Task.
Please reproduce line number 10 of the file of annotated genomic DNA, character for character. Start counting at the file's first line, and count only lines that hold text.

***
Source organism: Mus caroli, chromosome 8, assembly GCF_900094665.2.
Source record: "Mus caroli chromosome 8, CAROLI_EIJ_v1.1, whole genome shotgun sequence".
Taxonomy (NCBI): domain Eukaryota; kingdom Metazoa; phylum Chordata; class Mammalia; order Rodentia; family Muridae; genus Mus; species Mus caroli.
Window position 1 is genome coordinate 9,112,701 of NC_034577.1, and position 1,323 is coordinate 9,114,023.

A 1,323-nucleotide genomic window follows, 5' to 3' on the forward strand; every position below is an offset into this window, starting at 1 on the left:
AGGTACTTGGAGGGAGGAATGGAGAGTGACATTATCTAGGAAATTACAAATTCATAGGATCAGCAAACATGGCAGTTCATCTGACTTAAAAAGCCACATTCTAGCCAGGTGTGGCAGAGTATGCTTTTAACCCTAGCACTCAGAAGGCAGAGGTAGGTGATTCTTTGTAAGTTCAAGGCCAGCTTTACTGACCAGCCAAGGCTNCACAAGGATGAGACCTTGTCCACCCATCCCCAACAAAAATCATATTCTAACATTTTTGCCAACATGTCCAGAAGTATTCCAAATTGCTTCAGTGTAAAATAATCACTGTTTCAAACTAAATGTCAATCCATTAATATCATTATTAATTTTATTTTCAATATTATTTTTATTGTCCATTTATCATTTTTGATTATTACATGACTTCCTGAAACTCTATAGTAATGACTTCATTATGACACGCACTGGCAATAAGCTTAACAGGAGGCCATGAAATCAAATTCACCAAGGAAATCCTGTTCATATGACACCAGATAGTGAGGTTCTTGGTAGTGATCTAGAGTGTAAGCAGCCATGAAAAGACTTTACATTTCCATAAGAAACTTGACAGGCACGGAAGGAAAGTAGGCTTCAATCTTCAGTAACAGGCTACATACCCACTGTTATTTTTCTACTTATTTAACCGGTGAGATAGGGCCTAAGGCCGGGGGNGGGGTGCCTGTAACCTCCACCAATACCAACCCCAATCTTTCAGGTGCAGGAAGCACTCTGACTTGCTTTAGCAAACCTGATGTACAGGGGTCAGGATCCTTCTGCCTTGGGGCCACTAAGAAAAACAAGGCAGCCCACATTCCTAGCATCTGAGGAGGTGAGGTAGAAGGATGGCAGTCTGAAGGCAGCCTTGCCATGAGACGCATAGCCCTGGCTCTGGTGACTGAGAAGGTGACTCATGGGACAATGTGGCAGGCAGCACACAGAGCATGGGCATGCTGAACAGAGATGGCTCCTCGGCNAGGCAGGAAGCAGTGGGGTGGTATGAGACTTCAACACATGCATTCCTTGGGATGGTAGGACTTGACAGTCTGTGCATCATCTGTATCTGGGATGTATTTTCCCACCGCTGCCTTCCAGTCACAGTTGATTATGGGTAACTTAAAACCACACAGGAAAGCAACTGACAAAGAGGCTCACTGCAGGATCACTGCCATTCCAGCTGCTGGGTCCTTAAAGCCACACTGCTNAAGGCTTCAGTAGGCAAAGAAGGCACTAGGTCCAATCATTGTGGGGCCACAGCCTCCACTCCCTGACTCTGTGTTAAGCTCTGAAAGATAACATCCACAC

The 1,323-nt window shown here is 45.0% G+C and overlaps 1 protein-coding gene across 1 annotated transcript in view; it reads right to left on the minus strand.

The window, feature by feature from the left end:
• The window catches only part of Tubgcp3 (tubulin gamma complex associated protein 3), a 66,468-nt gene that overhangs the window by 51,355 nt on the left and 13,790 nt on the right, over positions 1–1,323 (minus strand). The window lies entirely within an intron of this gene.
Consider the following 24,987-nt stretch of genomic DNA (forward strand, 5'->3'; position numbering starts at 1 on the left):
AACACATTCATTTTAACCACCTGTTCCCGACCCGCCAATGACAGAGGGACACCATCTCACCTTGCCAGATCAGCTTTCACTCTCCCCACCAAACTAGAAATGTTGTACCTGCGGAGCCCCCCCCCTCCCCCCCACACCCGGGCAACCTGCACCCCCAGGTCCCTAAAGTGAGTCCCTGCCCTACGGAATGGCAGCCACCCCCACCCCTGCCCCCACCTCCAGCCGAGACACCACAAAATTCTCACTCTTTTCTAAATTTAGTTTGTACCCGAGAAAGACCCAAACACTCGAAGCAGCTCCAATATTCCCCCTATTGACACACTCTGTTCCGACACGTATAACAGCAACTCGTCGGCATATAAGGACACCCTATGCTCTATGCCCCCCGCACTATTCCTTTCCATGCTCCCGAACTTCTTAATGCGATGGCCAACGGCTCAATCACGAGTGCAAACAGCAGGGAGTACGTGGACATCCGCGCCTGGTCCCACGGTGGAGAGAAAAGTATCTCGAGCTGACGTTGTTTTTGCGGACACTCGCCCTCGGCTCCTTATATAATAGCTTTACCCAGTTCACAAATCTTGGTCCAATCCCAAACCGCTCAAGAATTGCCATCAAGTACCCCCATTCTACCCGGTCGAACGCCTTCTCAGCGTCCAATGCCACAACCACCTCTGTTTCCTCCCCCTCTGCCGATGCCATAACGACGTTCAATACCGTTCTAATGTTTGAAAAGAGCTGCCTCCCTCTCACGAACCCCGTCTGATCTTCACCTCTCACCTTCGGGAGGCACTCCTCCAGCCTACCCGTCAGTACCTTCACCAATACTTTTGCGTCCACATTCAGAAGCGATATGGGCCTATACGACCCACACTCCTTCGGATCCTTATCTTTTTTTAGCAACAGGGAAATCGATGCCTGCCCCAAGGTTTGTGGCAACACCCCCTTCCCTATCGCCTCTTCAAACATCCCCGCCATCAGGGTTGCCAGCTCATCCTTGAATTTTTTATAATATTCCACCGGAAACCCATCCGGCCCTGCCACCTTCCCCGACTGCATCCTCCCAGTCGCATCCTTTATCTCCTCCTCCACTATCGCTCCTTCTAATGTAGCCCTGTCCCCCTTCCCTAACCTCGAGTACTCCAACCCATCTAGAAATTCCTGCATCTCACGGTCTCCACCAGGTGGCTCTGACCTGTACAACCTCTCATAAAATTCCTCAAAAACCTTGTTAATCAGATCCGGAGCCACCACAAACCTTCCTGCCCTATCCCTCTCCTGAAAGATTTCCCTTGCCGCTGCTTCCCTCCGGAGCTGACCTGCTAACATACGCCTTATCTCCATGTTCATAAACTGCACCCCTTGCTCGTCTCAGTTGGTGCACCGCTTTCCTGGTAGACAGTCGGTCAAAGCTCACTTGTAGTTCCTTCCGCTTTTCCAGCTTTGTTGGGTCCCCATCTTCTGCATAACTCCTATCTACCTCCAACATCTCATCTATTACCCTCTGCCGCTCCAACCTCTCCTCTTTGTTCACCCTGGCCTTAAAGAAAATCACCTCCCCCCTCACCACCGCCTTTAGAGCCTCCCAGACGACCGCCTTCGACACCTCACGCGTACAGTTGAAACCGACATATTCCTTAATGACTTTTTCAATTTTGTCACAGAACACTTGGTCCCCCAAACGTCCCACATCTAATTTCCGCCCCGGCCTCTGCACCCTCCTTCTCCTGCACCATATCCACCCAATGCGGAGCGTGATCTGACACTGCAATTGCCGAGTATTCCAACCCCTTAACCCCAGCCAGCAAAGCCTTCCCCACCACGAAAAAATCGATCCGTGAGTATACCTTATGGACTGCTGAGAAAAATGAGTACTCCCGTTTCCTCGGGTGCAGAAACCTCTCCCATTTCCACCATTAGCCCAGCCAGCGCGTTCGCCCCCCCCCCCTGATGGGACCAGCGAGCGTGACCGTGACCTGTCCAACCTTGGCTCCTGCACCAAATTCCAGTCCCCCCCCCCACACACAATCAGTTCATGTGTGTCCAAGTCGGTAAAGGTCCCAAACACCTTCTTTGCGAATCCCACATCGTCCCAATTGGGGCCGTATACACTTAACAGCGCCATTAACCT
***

Consider the following 24,987-nt stretch of genomic DNA (forward strand, 5'->3'; position numbering starts at 1 on the left):